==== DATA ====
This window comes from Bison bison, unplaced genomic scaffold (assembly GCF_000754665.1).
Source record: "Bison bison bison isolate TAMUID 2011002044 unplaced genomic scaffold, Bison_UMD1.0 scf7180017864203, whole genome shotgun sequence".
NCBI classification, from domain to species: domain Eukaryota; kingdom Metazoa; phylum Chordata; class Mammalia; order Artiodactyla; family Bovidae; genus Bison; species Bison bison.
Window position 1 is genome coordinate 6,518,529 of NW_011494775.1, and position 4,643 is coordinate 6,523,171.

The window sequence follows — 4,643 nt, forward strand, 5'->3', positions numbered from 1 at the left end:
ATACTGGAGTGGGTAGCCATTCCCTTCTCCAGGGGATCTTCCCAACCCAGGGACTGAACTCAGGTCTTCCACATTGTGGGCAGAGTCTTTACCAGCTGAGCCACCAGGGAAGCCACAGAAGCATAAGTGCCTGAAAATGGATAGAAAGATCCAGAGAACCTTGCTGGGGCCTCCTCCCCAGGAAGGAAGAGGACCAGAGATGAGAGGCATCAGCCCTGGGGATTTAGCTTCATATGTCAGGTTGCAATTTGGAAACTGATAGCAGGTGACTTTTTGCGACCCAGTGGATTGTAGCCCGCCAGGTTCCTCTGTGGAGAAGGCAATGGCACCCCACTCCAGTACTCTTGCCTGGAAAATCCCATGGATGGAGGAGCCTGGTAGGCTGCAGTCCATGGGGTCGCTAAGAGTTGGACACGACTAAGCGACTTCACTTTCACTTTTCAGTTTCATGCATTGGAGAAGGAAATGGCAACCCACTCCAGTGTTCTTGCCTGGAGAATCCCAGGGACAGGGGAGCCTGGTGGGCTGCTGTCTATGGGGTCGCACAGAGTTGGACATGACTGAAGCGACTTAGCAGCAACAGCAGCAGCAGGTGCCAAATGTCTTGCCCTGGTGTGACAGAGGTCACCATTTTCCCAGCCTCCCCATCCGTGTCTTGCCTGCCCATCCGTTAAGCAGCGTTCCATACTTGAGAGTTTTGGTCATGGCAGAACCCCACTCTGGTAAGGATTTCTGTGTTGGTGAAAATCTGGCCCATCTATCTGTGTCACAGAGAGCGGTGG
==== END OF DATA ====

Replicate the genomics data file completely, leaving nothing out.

This window comes from Bison bison, unplaced genomic scaffold (assembly GCF_000754665.1).
Source record: "Bison bison bison isolate TAMUID 2011002044 unplaced genomic scaffold, Bison_UMD1.0 scf7180017864203, whole genome shotgun sequence".
NCBI classification, from domain to species: domain Eukaryota; kingdom Metazoa; phylum Chordata; class Mammalia; order Artiodactyla; family Bovidae; genus Bison; species Bison bison.
Window position 1 is genome coordinate 6,518,529 of NW_011494775.1, and position 4,643 is coordinate 6,523,171.

The window sequence follows — 4,643 nt, forward strand, 5'->3', positions numbered from 1 at the left end:
ATACTGGAGTGGGTAGCCATTCCCTTCTCCAGGGGATCTTCCCAACCCAGGGACTGAACTCAGGTCTTCCACATTGTGGGCAGAGTCTTTACCAGCTGAGCCACCAGGGAAGCCACAGAAGCATAAGTGCCTGAAAATGGATAGAAAGATCCAGAGAACCTTGCTGGGGCCTCCTCCCCAGGAAGGAAGAGGACCAGAGATGAGAGGCATCAGCCCTGGGGATTTAGCTTCATATGTCAGGTTGCAATTTGGAAACTGATAGCAGGTGACTTTTTGCGACCCAGTGGATTGTAGCCCGCCAGGTTCCTCTGTGGAGAAGGCAATGGCACCCCACTCCAGTACTCTTGCCTGGAAAATCCCATGGATGGAGGAGCCTGGTAGGCTGCAGTCCATGGGGTCGCTAAGAGTTGGACACGACTAAGCGACTTCACTTTCACTTTTCAGTTTCATGCATTGGAGAAGGAAATGGCAACCCACTCCAGTGTTCTTGCCTGGAGAATCCCAGGGACAGGGGAGCCTGGTGGGCTGCTGTCTATGGGGTCGCACAGAGTTGGACATGACTGAAGCGACTTAGCAGCAACAGCAGCAGCAGGTGCCAAATGTCTTGCCCTGGTGTGACAGAGGTCACCATTTTCCCAGCCTCCCCATCCGTGTCTTGCCTGCCCATCCGTTAAGCAGCGTTCCATACTTGAGAGTTTTGGTCATGGCAGAACCCCACTCTGGTAAGGATTTCTGTGTTGGTGAAAATCTGGCCCATCTATCTGTGTCACAGAGAGCGGTGG